This week actually marks the beginning of my PhD. I’ve spent the last six months working full-time in my clinical role to have time to embed my skills as a newly-qualified occupational therapist and develop a better understanding of the client-group and service my research will be focused on. It’s been great. Tough, challenging, I’ve learned a lot, AND I’m really ready to start work on the research. I’ve always struggled a lot with routine and getting bored, and although my clinical work is so varied and without time to breathe,never mind get bored, I do find that I’m grateful for a new dimension to my weekly routine. I’m really excited to have 3 days every week to just focus on research.

It’s probably good timing that I’ve just returned from the College of Occupational Therapists – Specialist Section: Mental Health’s (COTSSMH) Conference at the University of Liverpool. I’m feeling motivated and ready to start my study. As I first discovered at Emerging2OT, live-tweeting added a valuable dimension to my participation in the event. I always enjoy reading other delegate’s perspectives and thoughts on the session they are attending. The only downside is when you’re following the hashtag you may read tweets from a different session that sounds unmissable. At least with tweeting you still get the opportunity to read the tweets even if it can feel like you missed out!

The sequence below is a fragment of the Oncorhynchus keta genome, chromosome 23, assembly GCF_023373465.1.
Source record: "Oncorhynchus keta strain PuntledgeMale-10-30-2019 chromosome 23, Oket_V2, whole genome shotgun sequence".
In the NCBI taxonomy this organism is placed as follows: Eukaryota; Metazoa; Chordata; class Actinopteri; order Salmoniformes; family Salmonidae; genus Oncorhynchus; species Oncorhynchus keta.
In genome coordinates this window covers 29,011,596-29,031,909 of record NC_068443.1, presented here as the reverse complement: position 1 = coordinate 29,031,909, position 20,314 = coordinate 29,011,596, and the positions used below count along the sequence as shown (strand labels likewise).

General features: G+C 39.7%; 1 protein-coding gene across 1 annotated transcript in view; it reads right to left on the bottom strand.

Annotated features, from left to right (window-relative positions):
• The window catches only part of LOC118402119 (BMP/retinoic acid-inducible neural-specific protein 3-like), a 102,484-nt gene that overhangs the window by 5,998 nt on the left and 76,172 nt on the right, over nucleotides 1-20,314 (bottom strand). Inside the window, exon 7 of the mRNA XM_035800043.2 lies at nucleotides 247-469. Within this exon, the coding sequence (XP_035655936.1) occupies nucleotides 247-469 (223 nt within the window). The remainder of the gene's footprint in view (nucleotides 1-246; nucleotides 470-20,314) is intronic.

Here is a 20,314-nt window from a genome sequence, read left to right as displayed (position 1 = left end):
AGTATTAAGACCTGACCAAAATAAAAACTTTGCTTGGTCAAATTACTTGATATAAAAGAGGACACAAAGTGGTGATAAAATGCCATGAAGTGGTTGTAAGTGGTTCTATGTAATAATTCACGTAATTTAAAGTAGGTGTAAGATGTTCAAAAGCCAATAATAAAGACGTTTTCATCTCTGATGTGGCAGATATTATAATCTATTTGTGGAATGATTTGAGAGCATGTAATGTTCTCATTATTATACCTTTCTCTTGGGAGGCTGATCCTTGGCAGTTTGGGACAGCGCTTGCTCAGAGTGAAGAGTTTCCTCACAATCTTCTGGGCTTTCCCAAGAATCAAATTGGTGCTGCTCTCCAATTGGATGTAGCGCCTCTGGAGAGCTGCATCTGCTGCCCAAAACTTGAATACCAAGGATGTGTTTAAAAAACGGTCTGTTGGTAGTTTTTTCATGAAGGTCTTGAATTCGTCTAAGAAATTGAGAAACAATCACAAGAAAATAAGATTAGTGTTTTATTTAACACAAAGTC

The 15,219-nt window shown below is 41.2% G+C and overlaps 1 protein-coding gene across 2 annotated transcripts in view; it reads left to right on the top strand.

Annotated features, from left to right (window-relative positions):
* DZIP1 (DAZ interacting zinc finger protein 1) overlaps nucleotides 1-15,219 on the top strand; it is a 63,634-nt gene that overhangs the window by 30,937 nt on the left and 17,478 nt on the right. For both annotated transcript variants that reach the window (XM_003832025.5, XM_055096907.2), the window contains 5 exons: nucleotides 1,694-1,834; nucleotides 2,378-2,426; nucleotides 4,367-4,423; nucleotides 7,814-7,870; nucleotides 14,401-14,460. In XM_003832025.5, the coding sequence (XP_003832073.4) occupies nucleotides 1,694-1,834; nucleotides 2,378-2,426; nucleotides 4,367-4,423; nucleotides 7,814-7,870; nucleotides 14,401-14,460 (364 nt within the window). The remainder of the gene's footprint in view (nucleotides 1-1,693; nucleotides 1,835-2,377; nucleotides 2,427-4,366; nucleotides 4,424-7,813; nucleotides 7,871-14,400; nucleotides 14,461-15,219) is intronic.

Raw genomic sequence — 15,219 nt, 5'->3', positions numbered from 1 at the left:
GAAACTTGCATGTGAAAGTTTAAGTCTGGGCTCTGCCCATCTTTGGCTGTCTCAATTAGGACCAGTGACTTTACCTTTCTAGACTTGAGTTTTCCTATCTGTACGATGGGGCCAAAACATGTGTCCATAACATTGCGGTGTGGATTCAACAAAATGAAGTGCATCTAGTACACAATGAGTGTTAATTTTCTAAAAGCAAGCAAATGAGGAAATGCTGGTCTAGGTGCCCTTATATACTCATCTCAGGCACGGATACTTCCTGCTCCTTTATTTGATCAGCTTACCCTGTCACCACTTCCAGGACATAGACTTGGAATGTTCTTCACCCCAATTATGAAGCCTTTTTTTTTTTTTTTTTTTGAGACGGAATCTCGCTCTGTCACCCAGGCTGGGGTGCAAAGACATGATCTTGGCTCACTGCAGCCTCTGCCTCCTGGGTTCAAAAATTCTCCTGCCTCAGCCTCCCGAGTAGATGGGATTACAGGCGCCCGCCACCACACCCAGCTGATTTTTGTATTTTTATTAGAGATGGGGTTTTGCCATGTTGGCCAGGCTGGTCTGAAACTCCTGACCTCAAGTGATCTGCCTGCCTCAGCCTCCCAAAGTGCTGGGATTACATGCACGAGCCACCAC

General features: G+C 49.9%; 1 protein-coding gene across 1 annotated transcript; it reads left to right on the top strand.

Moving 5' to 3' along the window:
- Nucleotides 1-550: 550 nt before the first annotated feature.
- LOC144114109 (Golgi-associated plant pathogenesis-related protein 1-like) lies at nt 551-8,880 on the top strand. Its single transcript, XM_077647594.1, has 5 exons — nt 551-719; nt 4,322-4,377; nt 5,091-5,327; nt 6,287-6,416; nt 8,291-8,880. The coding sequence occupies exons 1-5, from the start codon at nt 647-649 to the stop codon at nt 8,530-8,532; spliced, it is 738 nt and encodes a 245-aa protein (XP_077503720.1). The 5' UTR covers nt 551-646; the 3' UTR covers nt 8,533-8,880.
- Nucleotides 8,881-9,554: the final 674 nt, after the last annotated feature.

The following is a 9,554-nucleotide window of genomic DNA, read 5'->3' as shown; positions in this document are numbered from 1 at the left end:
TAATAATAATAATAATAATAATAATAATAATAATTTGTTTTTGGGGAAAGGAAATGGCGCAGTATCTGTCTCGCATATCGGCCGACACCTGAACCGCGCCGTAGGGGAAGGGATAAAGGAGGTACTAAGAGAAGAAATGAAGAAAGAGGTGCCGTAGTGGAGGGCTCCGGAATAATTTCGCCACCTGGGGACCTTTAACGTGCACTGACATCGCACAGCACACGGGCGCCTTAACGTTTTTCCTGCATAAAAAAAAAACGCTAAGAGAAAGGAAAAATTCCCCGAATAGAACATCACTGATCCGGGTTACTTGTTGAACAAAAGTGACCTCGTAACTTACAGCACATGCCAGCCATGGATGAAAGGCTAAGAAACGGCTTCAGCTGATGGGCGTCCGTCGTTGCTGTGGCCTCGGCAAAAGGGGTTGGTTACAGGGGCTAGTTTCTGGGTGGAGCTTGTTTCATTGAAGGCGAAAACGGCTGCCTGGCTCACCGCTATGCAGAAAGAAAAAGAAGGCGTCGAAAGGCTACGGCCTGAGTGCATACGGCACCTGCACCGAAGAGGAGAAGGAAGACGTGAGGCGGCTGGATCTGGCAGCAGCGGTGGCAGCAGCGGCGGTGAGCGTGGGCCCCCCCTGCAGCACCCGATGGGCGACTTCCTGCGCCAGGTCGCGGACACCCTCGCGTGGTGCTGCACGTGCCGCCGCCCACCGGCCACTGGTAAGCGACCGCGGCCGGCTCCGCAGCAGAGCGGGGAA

The live-tweeting may not have been a new experience for me. However, presenting at the Conference certainly was. I was fortunate enough to have an abstract accepted for a 45 minute seminar on self-defeating occupation, a concept I developed from this blog post. I’ve always been a little ‘last-minute.com’ with my preparation for assignments/presentations, however I was probably pushing it to the extreme with this paper as I was frantically trying to decide what to say and scribble some notes in the break immediately before the session. Fortunately it all seemed to come together in the minutes before and I actually really enjoyed presenting my work. Who knows, maybe I won’t avoid thinking about it so keenly before the next one…

Public-speaking and presenting is not something I get too worried about normally, however I suspect the content of this presentation meant I was more concerned about its reception than a piece of assigned academic work. It was my original thoughts and ideas, rather than an answer to a question set by others. I’d debated whether to include my Twitter name on my title slide and to explain where the concept originated from during my preparation. In the end I didn’t include it, but actually felt quite sad that I didn’t ‘join things up’ so fully in the end. The paper was received well and the live-tweeting that accompanied it allowed for pd2ot to be joined up with Sarah, the presenter, which felt really positive and congruent.